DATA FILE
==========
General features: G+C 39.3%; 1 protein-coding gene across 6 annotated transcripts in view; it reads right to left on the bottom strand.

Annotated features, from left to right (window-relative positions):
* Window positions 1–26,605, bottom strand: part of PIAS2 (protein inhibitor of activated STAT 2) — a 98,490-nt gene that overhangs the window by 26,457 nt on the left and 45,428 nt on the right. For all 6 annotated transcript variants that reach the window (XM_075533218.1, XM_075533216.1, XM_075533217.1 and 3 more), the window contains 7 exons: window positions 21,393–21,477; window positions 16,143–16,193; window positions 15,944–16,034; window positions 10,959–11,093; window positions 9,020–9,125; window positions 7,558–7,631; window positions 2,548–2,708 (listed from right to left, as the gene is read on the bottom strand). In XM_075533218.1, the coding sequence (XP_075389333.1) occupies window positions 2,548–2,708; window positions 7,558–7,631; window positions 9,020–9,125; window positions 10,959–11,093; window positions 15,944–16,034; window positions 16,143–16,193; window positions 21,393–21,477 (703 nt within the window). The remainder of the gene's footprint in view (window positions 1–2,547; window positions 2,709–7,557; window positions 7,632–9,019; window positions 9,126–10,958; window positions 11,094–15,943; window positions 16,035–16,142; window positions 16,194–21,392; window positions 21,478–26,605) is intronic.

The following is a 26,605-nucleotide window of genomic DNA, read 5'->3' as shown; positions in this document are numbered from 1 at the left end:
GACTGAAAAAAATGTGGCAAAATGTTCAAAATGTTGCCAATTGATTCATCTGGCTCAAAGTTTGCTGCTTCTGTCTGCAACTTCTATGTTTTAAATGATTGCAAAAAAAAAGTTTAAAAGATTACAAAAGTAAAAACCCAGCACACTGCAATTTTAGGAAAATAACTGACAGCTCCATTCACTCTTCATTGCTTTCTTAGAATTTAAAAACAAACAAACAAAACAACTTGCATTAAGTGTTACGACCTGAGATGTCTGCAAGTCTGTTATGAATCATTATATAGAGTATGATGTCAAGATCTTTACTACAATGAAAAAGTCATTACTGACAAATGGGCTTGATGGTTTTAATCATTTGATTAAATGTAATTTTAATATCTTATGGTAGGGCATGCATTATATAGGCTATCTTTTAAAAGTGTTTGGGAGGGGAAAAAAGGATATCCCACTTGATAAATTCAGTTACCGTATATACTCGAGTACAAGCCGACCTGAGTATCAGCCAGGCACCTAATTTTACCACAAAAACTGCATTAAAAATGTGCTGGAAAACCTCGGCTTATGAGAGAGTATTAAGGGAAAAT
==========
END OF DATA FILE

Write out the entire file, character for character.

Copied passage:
General features: G+C 39.3%; 1 protein-coding gene across 6 annotated transcripts in view; it reads right to left on the bottom strand.

Annotated features, from left to right (window-relative positions):
* Window positions 1–26,605, bottom strand: part of PIAS2 (protein inhibitor of activated STAT 2) — a 98,490-nt gene that overhangs the window by 26,457 nt on the left and 45,428 nt on the right. For all 6 annotated transcript variants that reach the window (XM_075533218.1, XM_075533216.1, XM_075533217.1 and 3 more), the window contains 7 exons: window positions 21,393–21,477; window positions 16,143–16,193; window positions 15,944–16,034; window positions 10,959–11,093; window positions 9,020–9,125; window positions 7,558–7,631; window positions 2,548–2,708 (listed from right to left, as the gene is read on the bottom strand). In XM_075533218.1, the coding sequence (XP_075389333.1) occupies window positions 2,548–2,708; window positions 7,558–7,631; window positions 9,020–9,125; window positions 10,959–11,093; window positions 15,944–16,034; window positions 16,143–16,193; window positions 21,393–21,477 (703 nt within the window). The remainder of the gene's footprint in view (window positions 1–2,547; window positions 2,709–7,557; window positions 7,632–9,019; window positions 9,126–10,958; window positions 11,094–15,943; window positions 16,035–16,142; window positions 16,194–21,392; window positions 21,478–26,605) is intronic.

The following is a 26,605-nucleotide window of genomic DNA, read 5'->3' as shown; positions in this document are numbered from 1 at the left end:
GACTGAAAAAAATGTGGCAAAATGTTCAAAATGTTGCCAATTGATTCATCTGGCTCAAAGTTTGCTGCTTCTGTCTGCAACTTCTATGTTTTAAATGATTGCAAAAAAAAAGTTTAAAAGATTACAAAAGTAAAAACCCAGCACACTGCAATTTTAGGAAAATAACTGACAGCTCCATTCACTCTTCATTGCTTTCTTAGAATTTAAAAACAAACAAACAAAACAACTTGCATTAAGTGTTACGACCTGAGATGTCTGCAAGTCTGTTATGAATCATTATATAGAGTATGATGTCAAGATCTTTACTACAATGAAAAAGTCATTACTGACAAATGGGCTTGATGGTTTTAATCATTTGATTAAATGTAATTTTAATATCTTATGGTAGGGCATGCATTATATAGGCTATCTTTTAAAAGTGTTTGGGAGGGGAAAAAAGGATATCCCACTTGATAAATTCAGTTACCGTATATACTCGAGTACAAGCCGACCTGAGTATCAGCCAGGCACCTAATTTTACCACAAAAACTGCATTAAAAATGTGCTGGAAAACCTCGGCTTATGAGAGAGTATTAAGGGAAAAT